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While car insurance companiesinsist they want to know about even the smallest accident, but if your deductible is more than the cost of your repairs, you’re better off paying the repair bills yourself and not reporting the damage to your insurer.

There’s no law that requires you to report an accident to your car insurance company, and you should remember that every report you file with your auto insurer (even if the damage is less than your deductible) goes on your insurance record.

car insurance claimsRobert Passmore of the Property Casualty Insurers Association of America (PCI), an industry trade group, says that insurance companies always want to know about accidents, even when repairs cost less than your deductible. Even though failing to report an accident to your insurance company is not a crime, most policies specify that your insurer may have no duty to cover your accident if you haven’t reported it promptly.

“It’s something to be aware of,” Passmore says. A small claim is unlikely to affect your individual premium, he adds. But your car insurance rates can be affected when multiple claims start adding up.

Points to ponder

So when should you file a claim on your car insurance policy? Common sense says if the repairs cost less than your deductible you’re better off paying for them on your own and keeping the story to yourself.

If you already have a track record of problems on your record, like a speeding ticket, check with your state’s department of insurance to find out what its regulations are on nonrenewal. If filing a claim for an at-fault accident, in addition to your previous ticket, would make you a mark for nonrenewal, think twice about filing.

But if another car is involved, or you have a passenger in your car, consider reporting the incident to your insurer in order to protect your own financial interests. “You never know what’s going to arise out of an accident,” Passmore says. “You never know who might come out of the woodwork and make a claim against you. [If unreported] it puts your insurer at a disadvantage to defend you.”

In some cases, especially where no bodily injury is involved, you may be tempted to personally settle the damages with the other party without involving your car insurance company or the police. But be careful — especially if you weren’t at fault and suffered damages.

“What’s very common is that people underestimate how much it’s going to cost to fix their car,” Passmore says. “They see an indentation in their bumper and think it’s going to cost $50 or $100, but they might be surprised.”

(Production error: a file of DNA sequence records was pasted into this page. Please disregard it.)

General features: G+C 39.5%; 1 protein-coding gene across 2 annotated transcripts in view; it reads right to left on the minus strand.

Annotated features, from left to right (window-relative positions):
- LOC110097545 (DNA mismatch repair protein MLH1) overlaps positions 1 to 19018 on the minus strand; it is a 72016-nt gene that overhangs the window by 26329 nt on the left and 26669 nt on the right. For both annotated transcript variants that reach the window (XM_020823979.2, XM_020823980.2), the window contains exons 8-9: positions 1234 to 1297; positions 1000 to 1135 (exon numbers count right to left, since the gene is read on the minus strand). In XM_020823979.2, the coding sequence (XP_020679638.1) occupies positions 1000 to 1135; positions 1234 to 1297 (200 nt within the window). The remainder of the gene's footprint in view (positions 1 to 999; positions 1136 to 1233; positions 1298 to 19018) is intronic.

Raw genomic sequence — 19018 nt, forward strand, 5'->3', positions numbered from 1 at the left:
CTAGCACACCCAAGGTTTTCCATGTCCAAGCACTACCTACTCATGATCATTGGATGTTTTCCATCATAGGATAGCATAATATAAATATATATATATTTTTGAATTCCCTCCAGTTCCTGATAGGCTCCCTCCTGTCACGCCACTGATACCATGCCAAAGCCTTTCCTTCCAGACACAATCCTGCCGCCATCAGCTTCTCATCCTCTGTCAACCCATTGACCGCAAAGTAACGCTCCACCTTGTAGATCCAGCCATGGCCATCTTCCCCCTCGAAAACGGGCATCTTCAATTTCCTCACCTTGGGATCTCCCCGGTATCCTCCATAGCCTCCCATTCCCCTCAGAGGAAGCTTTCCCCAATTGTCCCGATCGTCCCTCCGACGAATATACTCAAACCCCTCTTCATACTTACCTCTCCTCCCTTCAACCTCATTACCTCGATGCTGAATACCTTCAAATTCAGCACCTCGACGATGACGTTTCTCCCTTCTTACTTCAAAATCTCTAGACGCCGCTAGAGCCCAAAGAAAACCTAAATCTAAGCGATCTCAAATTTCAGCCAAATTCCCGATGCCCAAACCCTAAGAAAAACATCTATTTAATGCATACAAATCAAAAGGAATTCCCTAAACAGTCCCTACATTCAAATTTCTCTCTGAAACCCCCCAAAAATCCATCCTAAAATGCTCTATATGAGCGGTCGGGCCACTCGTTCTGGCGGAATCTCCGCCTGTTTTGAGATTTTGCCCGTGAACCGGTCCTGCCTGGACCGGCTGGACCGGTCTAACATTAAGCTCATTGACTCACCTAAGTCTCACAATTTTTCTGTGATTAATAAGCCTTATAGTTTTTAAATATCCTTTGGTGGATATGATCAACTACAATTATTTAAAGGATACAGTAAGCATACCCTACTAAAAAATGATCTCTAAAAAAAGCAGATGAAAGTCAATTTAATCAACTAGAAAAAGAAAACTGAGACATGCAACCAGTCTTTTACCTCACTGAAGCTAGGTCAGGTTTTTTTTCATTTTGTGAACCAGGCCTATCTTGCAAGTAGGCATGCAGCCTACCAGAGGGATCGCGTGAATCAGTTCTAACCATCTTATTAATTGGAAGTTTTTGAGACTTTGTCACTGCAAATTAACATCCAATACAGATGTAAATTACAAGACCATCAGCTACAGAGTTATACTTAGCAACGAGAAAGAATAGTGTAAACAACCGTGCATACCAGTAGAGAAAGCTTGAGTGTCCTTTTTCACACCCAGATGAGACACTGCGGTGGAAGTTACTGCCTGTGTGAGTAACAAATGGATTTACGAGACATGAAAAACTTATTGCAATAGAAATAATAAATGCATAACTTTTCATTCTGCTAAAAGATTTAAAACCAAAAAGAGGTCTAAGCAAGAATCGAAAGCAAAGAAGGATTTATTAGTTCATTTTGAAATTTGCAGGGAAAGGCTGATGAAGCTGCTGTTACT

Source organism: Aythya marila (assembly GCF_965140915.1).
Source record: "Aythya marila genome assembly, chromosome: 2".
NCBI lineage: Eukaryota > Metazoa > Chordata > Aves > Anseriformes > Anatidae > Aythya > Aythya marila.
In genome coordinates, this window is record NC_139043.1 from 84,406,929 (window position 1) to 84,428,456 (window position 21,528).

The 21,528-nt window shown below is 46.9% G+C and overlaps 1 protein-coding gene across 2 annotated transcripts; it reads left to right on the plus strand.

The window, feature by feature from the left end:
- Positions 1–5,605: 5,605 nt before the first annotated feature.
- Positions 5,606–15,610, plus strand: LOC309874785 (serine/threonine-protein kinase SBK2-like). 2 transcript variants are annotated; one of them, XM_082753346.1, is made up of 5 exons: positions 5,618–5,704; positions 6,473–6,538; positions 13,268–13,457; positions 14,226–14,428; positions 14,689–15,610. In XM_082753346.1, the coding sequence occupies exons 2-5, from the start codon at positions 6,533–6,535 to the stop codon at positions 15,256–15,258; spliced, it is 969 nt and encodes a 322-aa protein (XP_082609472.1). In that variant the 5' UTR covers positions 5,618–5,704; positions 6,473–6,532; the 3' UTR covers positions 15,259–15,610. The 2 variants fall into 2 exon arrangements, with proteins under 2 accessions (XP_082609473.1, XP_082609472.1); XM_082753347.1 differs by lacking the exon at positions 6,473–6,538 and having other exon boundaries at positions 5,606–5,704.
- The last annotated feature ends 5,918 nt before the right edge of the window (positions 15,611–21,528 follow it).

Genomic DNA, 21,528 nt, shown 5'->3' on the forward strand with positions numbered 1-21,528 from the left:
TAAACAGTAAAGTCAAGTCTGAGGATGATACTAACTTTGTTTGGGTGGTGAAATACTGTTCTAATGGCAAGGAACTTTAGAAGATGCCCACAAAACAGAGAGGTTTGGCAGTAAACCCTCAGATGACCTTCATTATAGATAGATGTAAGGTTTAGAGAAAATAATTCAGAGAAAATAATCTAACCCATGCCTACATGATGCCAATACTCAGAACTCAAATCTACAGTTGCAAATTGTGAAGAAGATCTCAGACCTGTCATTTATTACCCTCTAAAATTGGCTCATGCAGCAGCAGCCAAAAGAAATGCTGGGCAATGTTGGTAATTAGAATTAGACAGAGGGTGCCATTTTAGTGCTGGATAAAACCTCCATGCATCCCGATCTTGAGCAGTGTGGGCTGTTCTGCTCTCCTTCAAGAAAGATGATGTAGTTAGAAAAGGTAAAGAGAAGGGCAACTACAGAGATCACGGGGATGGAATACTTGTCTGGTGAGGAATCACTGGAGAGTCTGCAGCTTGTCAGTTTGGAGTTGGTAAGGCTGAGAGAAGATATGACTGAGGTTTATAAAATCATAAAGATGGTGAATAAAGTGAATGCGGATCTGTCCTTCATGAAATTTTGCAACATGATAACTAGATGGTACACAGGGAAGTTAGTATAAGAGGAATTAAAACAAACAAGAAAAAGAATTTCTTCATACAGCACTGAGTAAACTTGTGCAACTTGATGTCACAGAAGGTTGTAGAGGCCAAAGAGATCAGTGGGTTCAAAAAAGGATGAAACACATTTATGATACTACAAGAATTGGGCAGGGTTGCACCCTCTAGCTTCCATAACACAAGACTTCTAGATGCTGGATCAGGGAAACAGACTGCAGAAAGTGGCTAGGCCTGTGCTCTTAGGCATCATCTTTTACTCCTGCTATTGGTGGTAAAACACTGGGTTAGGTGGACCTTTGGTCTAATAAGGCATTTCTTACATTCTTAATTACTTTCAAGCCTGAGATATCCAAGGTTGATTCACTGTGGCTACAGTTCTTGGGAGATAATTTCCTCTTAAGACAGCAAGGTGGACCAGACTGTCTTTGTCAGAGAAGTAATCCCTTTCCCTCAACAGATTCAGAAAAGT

In addition, because injuries are not always immediately apparent, you should report an accident in case you sustain injuries that show up a day or two after the accident and need medical treatment. Accidents should be reported to police because it provides a neutral and written account of the accident. It also gives your insurance company documentation of the accident, including time, date, conditions, injuries, if any, and responsibility.

What the car insurance company sees

Once you contact your auto insurance company, be prepared to have the information remain in your file and dog you if you change insurance carriers. Auto insurers share information on policyholders’ histories. But when the damage is extensive, it’s appropriate to take advantage of the insurance you’ve paid for.

Jeff McCollum, spokesperson for State Farm, says that most insurance companies evaluate accidents and property damage on a case-by-case basis for potential premium increases. Many insurers, including State Farm, tend to be lenient with your first accident or moving violation. However, there are many variables, including the scope and size of the accident and the nature of the moving violation.

“For somebody who has a good driving record and has a fender-bender, that’s really not going to change the way you’re looked at,” McCollum says. “But someone with a history of accidents and claims is going to be looked at differently.”

After multiple claims, possibly even your second, your rates could see an increase, he adds.

Because of the potential for a rate increase or nonrenewal, you may want to view your car insurance like your home insurance: Plan ahead to pay out of your own pocket for smaller repairs and save your claims for significant damage.


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Michelle Megna


Michelle, the former editorial director, insurance, at QuinStreet, is a writer, editor and expert on car insurance and personal finance. Prior to joining QuinStreet, she reported and edited articles on technology, lifestyle, education and government for magazines, websites and major newspapers, including the New York Daily News.